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Editorial
Nature 459, 9 (7 May 2009) | doi:10.1038/459009a; Published online 6 May 2009

Between a virus and a hard place

Abstract
Complacency, not overreaction, is the greatest danger posed by the 
flu pandemic.  That's a message scientists would do well to help get 
across.

	[but is there any need to go off to the other extreme, e.g. 
saying 'the flu pandemic' when there is none? -  RM]

	Damned if you do, damned if you don't.  The emergence of a 
new, swine-flu-related H1N1 strain of influenza in people in North 
America, with sporadic cases elsewhere in the world, has left the US 
Centers for Disease Control and Prevention (CDC) in Atlanta, Georgia, 
and the World Health Organization (WHO) in Geneva in an unenviable 
position.
	For more than a week now, these two agencies have been 
holding daily media briefings to keep the world informed about the 
rapidly unfolding story.  There is ample reason for concern: a new 
flu virus has emerged to which humans have no immunity, and it is 
spreading from person to person. That has happened only three times 
in the past century. The pandemics of 1957 and 1968 were mild in most 
people but still killed many, and that of 1918 - which also seemed 
mild in its early phases - killed at least 70 million people 
worldwide. As Nature went to press, the WHO had already upped its 
pandemic threat level from 3 to 5, and a final step to its highest 
level of 6 - a global pandemic - seemed only a matter of time.
	Yet at this early stage, the consequences of the pandemic are 
so uncertain that communicating the risks is a delicate matter. 
Influenza viruses evolve rapidly, making it extremely difficult to 
predict what this strain might look like a few months from now. If 
the agencies alert people and the pandemic fizzles out, they will be 
accused of hyping the threat and causing unnecessary disruption and 
angst. Indeed, just such a media backlash is already beginning, 
because most cases so far have been mild. But if the agencies 
downplay the threat and an unprepared world is hit by a catastrophe 
on the scale of 1918, the recriminations will come as fast as you can 
say 'Hurricane Katrina'.

The risk is not hyping the pandemic threat, but underplaying it
	To their credit, the WHO and the CDC have avoided the kind of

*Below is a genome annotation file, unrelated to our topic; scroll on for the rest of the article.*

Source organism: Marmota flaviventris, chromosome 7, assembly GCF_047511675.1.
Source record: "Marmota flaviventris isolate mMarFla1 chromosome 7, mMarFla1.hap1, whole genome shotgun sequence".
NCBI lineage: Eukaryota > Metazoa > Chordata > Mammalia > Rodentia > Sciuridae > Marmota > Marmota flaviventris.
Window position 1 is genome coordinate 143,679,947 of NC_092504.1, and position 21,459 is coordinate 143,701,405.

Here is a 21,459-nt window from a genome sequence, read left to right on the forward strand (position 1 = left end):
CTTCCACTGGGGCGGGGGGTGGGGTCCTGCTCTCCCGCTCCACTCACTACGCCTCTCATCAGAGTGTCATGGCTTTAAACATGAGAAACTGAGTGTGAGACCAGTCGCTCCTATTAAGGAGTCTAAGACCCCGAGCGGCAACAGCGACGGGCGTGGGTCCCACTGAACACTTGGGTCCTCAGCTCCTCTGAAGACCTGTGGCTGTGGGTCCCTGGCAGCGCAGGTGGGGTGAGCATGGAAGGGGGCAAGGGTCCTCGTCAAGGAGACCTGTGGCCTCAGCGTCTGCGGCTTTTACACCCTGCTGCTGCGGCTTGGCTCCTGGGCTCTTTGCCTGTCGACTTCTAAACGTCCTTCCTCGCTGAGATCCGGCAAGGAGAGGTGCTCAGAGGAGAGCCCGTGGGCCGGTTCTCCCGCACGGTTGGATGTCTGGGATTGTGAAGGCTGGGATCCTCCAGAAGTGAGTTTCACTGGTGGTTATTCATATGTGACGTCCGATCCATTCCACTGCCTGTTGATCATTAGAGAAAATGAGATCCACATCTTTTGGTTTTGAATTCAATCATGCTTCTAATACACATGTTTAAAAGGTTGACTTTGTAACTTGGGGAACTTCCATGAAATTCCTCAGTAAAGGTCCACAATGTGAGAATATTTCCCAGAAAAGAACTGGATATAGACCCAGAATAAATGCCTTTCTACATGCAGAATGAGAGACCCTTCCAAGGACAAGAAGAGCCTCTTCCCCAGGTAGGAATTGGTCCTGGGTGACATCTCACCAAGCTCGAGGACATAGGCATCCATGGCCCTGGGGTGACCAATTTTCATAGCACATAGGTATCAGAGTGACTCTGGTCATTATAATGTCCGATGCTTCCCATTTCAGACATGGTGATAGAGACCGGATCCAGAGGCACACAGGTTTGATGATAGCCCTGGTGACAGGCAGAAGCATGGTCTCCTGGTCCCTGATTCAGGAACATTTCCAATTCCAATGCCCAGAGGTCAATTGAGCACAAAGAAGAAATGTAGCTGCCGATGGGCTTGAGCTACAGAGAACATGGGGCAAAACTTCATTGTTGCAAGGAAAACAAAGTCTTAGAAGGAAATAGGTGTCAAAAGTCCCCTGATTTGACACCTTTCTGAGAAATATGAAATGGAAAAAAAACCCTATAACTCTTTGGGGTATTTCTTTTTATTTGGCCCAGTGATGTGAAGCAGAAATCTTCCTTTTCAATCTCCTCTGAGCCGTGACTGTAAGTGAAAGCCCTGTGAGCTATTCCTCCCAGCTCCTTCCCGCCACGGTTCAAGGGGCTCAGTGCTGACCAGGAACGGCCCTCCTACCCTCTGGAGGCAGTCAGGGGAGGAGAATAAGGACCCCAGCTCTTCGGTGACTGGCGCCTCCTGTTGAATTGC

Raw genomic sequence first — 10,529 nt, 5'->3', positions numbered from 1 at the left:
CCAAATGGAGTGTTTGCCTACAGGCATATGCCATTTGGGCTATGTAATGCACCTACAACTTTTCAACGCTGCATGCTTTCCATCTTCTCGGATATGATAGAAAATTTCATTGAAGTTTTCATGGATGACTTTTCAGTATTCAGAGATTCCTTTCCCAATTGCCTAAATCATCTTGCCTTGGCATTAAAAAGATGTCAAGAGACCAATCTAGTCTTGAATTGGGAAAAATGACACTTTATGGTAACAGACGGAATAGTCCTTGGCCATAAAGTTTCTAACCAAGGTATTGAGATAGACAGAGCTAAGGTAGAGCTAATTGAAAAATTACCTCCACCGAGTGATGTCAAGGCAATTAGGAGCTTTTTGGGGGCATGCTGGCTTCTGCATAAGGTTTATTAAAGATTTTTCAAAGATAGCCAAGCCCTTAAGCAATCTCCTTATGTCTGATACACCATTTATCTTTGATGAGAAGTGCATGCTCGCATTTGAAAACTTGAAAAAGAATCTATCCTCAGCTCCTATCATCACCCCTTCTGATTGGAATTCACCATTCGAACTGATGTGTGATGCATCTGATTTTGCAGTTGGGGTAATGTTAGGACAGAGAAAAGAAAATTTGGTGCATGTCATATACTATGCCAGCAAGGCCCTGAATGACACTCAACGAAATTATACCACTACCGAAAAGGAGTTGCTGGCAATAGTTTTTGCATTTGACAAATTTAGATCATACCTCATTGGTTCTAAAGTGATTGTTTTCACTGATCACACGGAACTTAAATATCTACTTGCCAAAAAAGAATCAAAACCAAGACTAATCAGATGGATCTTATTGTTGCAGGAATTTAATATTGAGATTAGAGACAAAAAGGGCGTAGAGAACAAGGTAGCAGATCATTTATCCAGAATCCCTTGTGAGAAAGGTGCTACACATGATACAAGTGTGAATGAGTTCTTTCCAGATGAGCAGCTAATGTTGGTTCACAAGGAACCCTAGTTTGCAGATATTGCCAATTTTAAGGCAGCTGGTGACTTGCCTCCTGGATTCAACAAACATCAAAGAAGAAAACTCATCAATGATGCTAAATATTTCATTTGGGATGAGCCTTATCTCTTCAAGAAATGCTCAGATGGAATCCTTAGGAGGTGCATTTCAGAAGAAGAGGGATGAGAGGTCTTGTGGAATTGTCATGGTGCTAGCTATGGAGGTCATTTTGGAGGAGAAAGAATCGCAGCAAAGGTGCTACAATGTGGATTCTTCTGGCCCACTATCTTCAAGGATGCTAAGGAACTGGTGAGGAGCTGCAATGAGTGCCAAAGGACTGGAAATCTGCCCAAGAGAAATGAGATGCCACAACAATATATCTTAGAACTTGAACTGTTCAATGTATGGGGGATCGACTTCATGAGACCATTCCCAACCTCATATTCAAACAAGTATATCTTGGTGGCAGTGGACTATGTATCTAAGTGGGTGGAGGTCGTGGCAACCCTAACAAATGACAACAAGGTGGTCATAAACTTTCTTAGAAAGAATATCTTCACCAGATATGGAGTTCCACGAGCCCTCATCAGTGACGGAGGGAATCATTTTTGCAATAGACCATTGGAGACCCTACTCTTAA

falsely reassuring officialese that has too often accompanied past 
crises. As Peter Sandman, a risk-communication consultant based in 
Princeton, New Jersey, aptly puts it: "Anyone who's paying attention 
gets it that we just don't know if this thing is going to fizzle, 
hang in abeyance for months, disappear and then reappear, spread but 
stay mild, replicate or exceed the 1918 catastrophe, or what. The 
reiteration of uncertainty and the insistence on what that means - 
e.g., advice may change; local strategies may differ; inconsistencies 
may be common - has been almost unprecedentedly good."
	Also encouraging is that many governments now have at least 
some kind of pandemic plan in place, thanks to the scare over the 
H5N1 avian flu virus earlier this decade. Five years ago very few of 
them did. But many of those plans contain an important element that 
has been conspicuously absent in the current communication by 
governments and public-health authorities: during a severe pandemic, 
there is only so much they can do. Much of the response will depend 
on local communities taking action for themselves.
Scientists can help, by serving as credible voices to inform their 
communities of the risks and uncertainties, and by pointing people to 
the pandemic-planning resources on the CDC and WHO websites, the 
PandemicFlu.gov site, and many others. For the moment, the risk is 
not hyping the pandemic threat, but underplaying it. We know a 
tsunami is coming. No one can say whether it will be just a large 
wave, or a monstrous one, but it is time to start thinking about at 
least being ready to move to higher ground.